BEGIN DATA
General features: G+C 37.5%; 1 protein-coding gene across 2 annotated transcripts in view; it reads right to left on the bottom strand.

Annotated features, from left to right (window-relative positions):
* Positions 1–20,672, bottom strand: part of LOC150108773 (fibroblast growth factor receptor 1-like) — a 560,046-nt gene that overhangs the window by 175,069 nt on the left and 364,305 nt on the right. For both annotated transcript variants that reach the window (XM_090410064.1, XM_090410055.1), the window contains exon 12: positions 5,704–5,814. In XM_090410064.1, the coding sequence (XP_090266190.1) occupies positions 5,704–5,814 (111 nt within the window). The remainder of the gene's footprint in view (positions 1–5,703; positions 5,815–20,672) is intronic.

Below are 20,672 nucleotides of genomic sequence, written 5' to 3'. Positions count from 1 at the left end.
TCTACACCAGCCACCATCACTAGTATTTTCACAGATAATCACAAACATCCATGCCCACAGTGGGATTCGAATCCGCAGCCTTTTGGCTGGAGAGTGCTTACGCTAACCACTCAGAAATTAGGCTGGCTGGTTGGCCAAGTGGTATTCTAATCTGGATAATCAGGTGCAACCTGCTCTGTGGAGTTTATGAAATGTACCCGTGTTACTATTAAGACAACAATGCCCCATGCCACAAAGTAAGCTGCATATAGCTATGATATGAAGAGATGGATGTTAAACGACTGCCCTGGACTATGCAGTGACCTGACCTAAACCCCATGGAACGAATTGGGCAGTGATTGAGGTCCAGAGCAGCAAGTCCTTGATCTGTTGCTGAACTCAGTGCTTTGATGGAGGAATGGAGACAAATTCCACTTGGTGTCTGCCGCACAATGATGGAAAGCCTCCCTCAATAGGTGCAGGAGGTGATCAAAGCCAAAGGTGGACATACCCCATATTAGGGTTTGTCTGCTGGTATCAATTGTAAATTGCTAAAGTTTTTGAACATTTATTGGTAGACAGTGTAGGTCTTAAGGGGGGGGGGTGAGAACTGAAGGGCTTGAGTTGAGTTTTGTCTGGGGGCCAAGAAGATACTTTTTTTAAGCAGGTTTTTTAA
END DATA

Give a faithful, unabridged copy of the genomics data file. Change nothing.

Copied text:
General features: G+C 37.5%; 1 protein-coding gene across 2 annotated transcripts in view; it reads right to left on the bottom strand.

Annotated features, from left to right (window-relative positions):
* Positions 1–20,672, bottom strand: part of LOC150108773 (fibroblast growth factor receptor 1-like) — a 560,046-nt gene that overhangs the window by 175,069 nt on the left and 364,305 nt on the right. For both annotated transcript variants that reach the window (XM_090410064.1, XM_090410055.1), the window contains exon 12: positions 5,704–5,814. In XM_090410064.1, the coding sequence (XP_090266190.1) occupies positions 5,704–5,814 (111 nt within the window). The remainder of the gene's footprint in view (positions 1–5,703; positions 5,815–20,672) is intronic.

Below are 20,672 nucleotides of genomic sequence, written 5' to 3'. Positions count from 1 at the left end.
TCTACACCAGCCACCATCACTAGTATTTTCACAGATAATCACAAACATCCATGCCCACAGTGGGATTCGAATCCGCAGCCTTTTGGCTGGAGAGTGCTTACGCTAACCACTCAGAAATTAGGCTGGCTGGTTGGCCAAGTGGTATTCTAATCTGGATAATCAGGTGCAACCTGCTCTGTGGAGTTTATGAAATGTACCCGTGTTACTATTAAGACAACAATGCCCCATGCCACAAAGTAAGCTGCATATAGCTATGATATGAAGAGATGGATGTTAAACGACTGCCCTGGACTATGCAGTGACCTGACCTAAACCCCATGGAACGAATTGGGCAGTGATTGAGGTCCAGAGCAGCAAGTCCTTGATCTGTTGCTGAACTCAGTGCTTTGATGGAGGAATGGAGACAAATTCCACTTGGTGTCTGCCGCACAATGATGGAAAGCCTCCCTCAATAGGTGCAGGAGGTGATCAAAGCCAAAGGTGGACATACCCCATATTAGGGTTTGTCTGCTGGTATCAATTGTAAATTGCTAAAGTTTTTGAACATTTATTGGTAGACAGTGTAGGTCTTAAGGGGGGGGGGTGAGAACTGAAGGGCTTGAGTTGAGTTTTGTCTGGGGGCCAAGAAGATACTTTTTTTAAGCAGGTTTTTTAA